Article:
Effects of canola meal source on the standardized ileal digestible amino acids and apparent metabolizable energy contents for broiler chickens*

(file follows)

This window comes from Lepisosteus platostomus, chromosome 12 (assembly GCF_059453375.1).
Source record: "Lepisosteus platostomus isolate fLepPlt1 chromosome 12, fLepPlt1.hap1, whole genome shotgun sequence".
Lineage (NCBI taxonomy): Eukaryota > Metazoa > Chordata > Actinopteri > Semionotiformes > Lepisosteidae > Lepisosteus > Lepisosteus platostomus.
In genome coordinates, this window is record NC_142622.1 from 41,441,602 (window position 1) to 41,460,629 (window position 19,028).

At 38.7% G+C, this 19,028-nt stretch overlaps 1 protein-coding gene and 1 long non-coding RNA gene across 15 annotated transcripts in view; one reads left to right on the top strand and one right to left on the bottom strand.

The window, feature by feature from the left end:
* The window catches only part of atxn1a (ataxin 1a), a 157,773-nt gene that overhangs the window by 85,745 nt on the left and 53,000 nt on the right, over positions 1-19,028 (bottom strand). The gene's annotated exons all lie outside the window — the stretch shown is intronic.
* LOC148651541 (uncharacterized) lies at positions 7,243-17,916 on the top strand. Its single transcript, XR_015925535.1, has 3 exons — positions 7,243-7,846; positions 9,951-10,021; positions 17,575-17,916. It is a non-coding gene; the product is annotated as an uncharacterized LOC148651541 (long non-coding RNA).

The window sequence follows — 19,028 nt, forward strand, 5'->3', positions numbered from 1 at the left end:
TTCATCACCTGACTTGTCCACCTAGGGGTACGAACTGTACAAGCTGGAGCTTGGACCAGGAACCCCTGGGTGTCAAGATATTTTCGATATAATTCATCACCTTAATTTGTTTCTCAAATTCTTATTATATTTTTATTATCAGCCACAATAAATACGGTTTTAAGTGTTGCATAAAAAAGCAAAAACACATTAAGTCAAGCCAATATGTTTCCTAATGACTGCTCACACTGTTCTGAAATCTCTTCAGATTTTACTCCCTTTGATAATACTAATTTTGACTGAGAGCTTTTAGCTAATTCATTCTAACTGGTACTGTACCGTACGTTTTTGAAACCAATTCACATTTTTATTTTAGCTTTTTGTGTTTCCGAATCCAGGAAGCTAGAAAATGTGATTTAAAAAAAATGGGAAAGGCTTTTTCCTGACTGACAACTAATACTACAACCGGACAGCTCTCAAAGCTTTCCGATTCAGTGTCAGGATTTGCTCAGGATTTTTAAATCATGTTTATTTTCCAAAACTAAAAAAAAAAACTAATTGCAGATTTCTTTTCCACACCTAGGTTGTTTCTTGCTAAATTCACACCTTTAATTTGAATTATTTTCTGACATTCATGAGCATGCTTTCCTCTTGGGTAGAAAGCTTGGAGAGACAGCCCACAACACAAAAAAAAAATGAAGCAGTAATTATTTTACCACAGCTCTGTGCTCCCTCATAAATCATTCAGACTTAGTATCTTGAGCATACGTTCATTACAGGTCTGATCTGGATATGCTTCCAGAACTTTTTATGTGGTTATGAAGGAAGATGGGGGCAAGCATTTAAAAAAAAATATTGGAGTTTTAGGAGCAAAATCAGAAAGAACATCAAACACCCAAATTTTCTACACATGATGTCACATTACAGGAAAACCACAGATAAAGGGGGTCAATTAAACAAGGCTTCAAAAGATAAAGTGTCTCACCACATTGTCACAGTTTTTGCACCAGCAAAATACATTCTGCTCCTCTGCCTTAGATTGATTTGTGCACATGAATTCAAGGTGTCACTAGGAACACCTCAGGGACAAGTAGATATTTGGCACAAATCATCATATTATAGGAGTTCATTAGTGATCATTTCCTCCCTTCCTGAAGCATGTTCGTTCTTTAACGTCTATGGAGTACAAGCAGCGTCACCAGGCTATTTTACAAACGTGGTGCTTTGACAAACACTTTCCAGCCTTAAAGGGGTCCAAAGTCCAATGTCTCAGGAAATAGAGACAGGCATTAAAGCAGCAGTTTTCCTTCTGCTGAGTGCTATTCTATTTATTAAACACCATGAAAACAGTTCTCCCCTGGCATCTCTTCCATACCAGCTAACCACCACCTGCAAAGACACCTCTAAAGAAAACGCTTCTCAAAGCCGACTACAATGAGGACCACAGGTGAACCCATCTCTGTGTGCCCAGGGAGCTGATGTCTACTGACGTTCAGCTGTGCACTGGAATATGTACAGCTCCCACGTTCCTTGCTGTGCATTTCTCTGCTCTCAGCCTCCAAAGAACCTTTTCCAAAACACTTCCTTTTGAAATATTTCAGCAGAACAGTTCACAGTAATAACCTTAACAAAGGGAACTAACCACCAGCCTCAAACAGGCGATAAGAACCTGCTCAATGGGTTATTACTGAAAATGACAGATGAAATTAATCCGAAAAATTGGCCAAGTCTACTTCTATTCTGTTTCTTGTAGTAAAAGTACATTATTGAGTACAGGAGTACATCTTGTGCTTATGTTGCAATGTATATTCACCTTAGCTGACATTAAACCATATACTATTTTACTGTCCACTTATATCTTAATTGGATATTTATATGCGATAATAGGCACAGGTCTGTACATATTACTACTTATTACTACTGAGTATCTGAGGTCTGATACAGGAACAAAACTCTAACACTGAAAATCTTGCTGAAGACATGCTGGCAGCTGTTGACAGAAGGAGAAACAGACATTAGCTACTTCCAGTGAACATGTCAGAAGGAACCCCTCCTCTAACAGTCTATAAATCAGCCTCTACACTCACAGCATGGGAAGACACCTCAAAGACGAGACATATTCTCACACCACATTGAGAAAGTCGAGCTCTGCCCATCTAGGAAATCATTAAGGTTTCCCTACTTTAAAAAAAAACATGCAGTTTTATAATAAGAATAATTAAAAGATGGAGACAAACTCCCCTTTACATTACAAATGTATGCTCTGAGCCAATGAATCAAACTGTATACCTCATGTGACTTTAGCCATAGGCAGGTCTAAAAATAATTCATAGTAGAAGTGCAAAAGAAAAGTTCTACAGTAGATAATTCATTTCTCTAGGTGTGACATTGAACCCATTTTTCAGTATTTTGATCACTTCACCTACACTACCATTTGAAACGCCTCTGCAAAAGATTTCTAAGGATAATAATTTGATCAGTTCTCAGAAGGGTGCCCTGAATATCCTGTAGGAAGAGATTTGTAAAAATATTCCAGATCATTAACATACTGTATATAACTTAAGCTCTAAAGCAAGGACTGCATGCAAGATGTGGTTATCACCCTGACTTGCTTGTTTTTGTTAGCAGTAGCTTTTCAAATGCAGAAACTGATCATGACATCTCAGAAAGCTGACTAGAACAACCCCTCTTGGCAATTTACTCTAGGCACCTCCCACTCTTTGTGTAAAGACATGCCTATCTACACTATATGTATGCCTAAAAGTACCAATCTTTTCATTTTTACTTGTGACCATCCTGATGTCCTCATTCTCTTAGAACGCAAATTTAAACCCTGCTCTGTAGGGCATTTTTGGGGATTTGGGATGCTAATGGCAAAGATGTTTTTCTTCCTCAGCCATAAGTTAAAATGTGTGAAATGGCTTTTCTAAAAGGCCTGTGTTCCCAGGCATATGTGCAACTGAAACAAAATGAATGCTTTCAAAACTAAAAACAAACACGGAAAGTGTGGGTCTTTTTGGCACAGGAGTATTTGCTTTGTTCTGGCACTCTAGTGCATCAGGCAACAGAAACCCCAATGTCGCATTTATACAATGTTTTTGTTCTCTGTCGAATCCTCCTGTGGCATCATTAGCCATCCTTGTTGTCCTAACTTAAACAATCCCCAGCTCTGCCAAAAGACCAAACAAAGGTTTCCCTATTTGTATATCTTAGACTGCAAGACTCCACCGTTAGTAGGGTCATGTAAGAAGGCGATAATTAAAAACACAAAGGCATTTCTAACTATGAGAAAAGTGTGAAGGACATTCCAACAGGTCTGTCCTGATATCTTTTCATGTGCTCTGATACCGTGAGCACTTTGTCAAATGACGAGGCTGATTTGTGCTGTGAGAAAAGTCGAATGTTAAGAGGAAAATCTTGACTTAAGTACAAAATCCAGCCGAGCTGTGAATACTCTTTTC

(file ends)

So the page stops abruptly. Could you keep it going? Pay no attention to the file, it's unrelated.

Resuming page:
Two studies were conducted to determine the effect of canola meal source on the standardized ileal digestible amino acids (AA) and nitrogen-corrected apparent metabolizable energy (AMEn) contents of canola meal (CM) from 6 processing plants in Canada. Two plants provided CM in both mash and pellet forms, while the other 4 provided CM in mash form only, giving a total of 8 samples. In the standardized ileal digestibility (SID) assay, 280 birds were housed 7 per cage and fed a commercial starter diet from 1 to 14 d of age followed by the test diets from 15 to 21 d. Diets were formulated to contain CM as the only source of protein. Chromic oxide was included in all diets as an indigestible marker. Diets were randomly assigned to 5 cages of 7 birds. On d 21, birds were euthanized by CO2 asphyxiation and digesta samples were collected from the terminal ileum for SID of AA. The SID values were calculated using ileal endogenous AA losses determination. In the AMEn assay, 330 birds were housed 6 per cage and fed a commercial starter diet from 1 to 14 d of age followed by the experimental diets from 15 to 19 d. The 8 experimental diets contained 30% of CM and 70% of a corn-soybean meal-based diet. There were differences (P < 0.05) among CM samples in the standardized ileal digestible content of all AA. Standardized ileal digestible contents of Arg, Lys, Met, and Thr averaged 2.17, 1.74, 0.53, and 1.03%, respectively. Pelleting reduced (P < 0.05) the standardized ileal digestible content of all AA in CM from one of the plants. There were differences (P<0.05) among CM samples in the AMEn contents with values ranging from 1,590 to 2,041 kcal/kg DM. In conclusion, there was effect of CM source on the standardized ileal digestible AA and AMEn contents. Regression equations for predicting standardized ileal digestible contents of selected AA from a simple measure of acid detergent fiber (ADF) were developed.